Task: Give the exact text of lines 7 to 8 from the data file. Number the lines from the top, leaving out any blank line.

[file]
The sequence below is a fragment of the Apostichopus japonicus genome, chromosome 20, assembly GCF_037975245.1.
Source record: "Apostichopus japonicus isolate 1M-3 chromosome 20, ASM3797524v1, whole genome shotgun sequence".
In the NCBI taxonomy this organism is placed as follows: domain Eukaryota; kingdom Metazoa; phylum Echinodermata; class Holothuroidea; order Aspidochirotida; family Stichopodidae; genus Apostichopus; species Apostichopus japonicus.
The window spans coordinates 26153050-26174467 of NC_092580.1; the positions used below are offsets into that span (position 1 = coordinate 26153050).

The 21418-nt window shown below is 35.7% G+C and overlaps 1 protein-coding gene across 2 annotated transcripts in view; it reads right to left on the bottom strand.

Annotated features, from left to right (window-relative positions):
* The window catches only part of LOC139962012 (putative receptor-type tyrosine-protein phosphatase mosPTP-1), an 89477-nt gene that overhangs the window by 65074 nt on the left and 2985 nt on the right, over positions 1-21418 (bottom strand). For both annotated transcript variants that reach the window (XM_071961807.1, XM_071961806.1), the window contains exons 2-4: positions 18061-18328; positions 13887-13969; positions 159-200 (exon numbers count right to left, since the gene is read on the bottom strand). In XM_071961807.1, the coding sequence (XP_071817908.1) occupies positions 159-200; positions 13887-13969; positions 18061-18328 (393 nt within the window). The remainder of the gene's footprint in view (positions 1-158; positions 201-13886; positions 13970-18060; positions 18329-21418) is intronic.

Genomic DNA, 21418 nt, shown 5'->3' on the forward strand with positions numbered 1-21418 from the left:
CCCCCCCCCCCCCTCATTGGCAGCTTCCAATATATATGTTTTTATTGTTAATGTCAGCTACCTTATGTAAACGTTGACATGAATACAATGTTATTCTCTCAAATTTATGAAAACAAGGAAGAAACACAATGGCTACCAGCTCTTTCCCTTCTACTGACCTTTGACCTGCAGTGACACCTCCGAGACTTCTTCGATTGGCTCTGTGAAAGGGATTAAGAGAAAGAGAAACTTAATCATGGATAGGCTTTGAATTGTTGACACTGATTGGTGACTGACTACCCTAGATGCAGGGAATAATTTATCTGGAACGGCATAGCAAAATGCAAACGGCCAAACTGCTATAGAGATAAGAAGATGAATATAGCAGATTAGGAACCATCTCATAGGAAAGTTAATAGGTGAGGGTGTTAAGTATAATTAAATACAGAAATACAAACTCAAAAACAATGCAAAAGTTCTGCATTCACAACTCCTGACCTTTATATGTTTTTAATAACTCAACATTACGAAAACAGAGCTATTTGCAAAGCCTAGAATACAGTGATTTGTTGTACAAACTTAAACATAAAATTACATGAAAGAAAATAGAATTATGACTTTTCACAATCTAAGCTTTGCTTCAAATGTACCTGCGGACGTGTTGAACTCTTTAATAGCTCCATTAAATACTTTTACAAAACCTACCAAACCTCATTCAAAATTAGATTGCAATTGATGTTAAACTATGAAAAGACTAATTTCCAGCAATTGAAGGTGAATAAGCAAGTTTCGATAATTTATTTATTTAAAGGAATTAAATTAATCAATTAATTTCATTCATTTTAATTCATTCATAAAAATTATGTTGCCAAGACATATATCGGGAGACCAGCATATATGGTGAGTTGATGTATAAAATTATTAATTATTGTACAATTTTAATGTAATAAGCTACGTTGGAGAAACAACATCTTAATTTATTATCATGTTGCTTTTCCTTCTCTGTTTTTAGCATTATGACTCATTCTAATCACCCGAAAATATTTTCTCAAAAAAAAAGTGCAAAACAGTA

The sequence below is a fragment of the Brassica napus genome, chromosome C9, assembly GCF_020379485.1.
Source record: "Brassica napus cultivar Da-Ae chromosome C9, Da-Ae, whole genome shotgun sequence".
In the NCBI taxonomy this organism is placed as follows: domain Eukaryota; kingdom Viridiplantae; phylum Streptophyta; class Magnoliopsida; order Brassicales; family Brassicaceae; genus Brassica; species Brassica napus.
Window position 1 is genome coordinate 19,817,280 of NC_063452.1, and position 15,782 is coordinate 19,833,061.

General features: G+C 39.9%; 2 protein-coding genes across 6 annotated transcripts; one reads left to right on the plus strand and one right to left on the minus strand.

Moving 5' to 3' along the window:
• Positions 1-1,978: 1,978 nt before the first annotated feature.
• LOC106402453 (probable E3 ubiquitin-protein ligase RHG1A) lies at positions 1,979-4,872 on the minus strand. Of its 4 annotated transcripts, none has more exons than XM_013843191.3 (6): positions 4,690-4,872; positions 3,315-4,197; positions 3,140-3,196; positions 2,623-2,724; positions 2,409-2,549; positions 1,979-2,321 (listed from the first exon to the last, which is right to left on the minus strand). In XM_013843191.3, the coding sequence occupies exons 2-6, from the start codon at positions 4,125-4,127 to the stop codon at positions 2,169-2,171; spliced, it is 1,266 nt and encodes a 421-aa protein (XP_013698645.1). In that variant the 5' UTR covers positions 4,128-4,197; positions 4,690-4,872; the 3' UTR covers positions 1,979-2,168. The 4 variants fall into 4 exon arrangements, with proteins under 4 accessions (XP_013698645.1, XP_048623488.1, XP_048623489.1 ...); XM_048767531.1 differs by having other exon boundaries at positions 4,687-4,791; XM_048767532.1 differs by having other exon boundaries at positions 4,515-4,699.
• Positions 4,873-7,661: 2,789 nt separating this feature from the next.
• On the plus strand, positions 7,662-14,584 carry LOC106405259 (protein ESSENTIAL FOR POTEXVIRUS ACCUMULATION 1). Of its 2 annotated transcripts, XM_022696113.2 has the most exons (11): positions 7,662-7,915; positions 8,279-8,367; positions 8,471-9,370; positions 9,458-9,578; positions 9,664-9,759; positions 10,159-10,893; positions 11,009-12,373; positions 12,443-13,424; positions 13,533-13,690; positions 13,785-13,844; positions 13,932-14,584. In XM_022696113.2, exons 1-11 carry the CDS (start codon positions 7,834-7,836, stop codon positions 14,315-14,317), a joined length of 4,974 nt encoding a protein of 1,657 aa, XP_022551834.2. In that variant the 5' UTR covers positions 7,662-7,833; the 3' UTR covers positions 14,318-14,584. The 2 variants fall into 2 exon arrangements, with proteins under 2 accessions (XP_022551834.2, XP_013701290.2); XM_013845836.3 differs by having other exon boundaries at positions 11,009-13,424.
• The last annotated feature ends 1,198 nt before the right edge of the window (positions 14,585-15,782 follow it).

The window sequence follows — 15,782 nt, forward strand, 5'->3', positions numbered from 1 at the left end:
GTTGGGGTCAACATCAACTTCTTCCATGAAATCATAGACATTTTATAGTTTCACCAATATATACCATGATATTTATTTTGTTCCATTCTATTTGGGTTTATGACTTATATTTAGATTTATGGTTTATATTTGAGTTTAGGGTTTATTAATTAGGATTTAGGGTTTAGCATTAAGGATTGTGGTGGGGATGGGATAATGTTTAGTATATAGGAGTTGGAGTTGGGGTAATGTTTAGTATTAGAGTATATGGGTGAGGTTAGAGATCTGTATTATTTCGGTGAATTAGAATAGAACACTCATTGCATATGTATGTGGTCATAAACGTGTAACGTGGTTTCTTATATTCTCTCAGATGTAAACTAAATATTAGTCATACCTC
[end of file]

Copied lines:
* The window catches only part of LOC139962012 (putative receptor-type tyrosine-protein phosphatase mosPTP-1), an 89477-nt gene that overhangs the window by 65074 nt on the left and 2985 nt on the right, over positions 1-21418 (bottom strand). For both annotated transcript variants that reach the window (XM_071961807.1, XM_071961806.1), the window contains exons 2-4: positions 18061-18328; positions 13887-13969; positions 159-200 (exon numbers count right to left, since the gene is read on the bottom strand). In XM_071961807.1, the coding sequence (XP_071817908.1) occupies positions 159-200; positions 13887-13969; positions 18061-18328 (393 nt within the window). The remainder of the gene's footprint in view (positions 1-158; positions 201-13886; positions 13970-18060; positions 18329-21418) is intronic.

Genomic DNA, 21418 nt, shown 5'->3' on the forward strand with positions numbered 1-21418 from the left: